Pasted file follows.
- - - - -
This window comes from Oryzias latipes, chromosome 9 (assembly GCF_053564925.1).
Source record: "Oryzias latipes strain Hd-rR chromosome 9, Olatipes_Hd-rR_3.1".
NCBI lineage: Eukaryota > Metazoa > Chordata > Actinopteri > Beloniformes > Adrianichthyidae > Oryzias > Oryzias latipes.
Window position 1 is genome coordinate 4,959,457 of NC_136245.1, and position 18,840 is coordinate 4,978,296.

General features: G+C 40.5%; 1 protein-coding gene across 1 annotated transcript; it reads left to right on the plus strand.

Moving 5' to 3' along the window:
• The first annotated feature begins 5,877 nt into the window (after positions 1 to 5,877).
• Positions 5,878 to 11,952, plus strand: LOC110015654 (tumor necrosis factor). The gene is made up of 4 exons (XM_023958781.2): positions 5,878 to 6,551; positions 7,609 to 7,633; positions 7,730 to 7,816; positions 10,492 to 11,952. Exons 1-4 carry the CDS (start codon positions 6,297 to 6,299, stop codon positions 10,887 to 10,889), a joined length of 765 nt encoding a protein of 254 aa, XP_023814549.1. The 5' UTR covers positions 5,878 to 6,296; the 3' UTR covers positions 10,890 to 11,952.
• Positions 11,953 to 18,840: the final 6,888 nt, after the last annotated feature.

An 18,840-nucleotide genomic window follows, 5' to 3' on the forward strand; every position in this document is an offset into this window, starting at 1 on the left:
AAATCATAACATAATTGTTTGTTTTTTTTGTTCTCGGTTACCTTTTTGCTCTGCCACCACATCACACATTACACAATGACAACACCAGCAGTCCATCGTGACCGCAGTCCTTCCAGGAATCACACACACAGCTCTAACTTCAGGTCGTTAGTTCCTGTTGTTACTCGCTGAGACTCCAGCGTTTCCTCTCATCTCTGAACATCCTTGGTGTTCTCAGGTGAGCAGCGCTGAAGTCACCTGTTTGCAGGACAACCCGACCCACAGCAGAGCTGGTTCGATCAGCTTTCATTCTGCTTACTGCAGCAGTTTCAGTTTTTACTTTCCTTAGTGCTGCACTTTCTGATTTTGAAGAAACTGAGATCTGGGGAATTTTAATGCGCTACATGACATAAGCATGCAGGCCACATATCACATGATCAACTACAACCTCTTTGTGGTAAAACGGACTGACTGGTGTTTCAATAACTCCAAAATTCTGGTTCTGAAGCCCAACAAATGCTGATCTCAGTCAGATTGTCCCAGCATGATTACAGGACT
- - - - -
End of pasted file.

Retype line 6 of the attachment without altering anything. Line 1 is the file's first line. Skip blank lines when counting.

Moving 5' to 3' along the window: